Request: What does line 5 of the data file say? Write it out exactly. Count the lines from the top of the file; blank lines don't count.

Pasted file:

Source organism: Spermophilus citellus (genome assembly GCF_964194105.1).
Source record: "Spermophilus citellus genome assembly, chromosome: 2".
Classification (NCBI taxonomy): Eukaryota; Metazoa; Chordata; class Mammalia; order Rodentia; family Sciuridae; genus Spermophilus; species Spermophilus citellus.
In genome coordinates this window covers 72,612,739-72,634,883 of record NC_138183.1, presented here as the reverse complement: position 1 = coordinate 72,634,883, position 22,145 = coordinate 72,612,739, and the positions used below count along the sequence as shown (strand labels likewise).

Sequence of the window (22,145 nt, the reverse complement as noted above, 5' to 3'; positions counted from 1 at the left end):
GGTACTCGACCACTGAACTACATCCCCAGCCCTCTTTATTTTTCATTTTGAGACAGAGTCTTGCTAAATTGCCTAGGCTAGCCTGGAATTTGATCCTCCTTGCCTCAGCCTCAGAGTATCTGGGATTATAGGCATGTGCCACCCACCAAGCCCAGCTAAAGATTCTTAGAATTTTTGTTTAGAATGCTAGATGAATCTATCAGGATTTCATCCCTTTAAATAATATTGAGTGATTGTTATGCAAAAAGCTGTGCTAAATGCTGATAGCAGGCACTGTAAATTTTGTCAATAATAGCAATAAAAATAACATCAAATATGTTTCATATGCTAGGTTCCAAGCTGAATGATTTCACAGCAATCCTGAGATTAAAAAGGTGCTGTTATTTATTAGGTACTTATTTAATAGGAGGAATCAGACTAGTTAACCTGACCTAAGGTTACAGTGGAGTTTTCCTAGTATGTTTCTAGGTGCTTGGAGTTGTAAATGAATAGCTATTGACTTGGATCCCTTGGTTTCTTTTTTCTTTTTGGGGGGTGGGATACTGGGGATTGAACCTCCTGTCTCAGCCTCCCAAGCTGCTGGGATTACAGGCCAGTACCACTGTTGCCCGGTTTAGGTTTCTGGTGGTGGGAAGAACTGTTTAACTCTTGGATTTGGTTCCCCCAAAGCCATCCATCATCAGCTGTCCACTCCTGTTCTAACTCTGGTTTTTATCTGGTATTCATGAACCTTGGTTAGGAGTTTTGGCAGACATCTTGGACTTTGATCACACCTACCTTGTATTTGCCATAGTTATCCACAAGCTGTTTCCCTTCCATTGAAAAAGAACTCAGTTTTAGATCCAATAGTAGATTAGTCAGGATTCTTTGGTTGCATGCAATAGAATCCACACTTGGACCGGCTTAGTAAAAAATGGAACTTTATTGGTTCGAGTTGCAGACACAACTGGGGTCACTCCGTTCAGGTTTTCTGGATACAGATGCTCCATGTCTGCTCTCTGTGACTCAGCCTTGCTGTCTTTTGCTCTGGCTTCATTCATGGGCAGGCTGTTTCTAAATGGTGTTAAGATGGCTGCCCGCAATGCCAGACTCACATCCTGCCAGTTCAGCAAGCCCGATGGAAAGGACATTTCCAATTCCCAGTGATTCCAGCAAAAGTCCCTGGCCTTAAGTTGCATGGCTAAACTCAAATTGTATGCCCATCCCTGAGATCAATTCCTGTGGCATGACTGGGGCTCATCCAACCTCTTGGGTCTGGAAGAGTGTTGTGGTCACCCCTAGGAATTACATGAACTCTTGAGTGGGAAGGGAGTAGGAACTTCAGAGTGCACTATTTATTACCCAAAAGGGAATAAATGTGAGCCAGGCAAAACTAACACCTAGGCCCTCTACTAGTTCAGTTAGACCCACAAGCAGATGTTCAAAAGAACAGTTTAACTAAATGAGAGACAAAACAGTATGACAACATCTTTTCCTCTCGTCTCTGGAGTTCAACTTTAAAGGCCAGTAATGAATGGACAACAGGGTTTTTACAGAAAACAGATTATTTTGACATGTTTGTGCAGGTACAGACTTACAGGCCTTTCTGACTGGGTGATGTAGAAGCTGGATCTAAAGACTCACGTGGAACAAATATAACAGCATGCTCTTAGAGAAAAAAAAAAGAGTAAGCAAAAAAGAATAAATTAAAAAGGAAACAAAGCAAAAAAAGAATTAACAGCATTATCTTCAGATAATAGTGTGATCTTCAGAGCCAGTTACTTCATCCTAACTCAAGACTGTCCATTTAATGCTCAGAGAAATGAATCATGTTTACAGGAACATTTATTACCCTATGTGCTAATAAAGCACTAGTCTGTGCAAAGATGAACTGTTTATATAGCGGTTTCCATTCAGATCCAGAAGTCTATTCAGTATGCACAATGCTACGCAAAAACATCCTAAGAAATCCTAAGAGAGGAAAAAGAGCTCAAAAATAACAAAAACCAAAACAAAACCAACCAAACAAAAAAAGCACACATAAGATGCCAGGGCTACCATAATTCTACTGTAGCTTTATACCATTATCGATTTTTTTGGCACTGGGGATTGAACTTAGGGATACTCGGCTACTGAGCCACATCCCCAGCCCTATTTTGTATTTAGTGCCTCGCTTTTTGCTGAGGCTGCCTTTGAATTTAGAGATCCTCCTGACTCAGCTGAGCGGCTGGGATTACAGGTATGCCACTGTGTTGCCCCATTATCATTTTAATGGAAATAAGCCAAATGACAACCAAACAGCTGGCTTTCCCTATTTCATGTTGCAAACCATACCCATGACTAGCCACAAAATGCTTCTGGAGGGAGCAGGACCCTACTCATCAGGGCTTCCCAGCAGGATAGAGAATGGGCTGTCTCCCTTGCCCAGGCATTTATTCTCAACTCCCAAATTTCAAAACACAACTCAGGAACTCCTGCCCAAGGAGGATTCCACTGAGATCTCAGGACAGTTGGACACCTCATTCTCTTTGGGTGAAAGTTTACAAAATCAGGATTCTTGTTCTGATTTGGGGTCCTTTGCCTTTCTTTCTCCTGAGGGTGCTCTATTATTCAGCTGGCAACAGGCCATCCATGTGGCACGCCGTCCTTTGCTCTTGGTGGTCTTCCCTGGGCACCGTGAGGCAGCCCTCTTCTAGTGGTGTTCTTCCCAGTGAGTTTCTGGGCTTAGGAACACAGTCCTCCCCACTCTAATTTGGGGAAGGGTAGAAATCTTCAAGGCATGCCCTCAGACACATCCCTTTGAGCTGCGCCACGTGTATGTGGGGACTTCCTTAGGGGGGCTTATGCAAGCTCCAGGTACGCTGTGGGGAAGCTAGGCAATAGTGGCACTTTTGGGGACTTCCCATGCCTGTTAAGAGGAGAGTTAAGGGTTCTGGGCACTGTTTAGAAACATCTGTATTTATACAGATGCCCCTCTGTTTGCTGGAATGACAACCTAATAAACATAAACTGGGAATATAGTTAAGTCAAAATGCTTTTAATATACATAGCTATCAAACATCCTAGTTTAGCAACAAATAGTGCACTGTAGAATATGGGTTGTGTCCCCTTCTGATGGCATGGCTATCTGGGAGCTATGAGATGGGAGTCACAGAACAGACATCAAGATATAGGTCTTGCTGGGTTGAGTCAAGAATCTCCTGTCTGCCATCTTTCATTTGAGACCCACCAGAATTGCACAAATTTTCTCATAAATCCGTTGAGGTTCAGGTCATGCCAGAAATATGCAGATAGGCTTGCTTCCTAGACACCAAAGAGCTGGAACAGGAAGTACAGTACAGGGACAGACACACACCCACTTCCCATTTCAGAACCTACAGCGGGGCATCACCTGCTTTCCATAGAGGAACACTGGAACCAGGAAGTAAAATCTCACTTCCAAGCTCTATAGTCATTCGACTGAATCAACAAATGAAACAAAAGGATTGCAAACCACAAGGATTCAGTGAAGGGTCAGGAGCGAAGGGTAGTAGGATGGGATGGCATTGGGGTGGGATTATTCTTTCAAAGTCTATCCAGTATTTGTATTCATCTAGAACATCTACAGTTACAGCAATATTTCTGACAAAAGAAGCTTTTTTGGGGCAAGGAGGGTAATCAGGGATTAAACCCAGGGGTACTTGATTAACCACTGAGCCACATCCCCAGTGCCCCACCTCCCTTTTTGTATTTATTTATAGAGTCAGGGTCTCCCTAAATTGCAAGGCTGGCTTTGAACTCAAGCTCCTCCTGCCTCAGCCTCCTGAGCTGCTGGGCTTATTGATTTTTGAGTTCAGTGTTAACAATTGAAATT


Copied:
Sequence of the window (22,145 nt, the reverse complement as noted above, 5' to 3'; positions counted from 1 at the left end):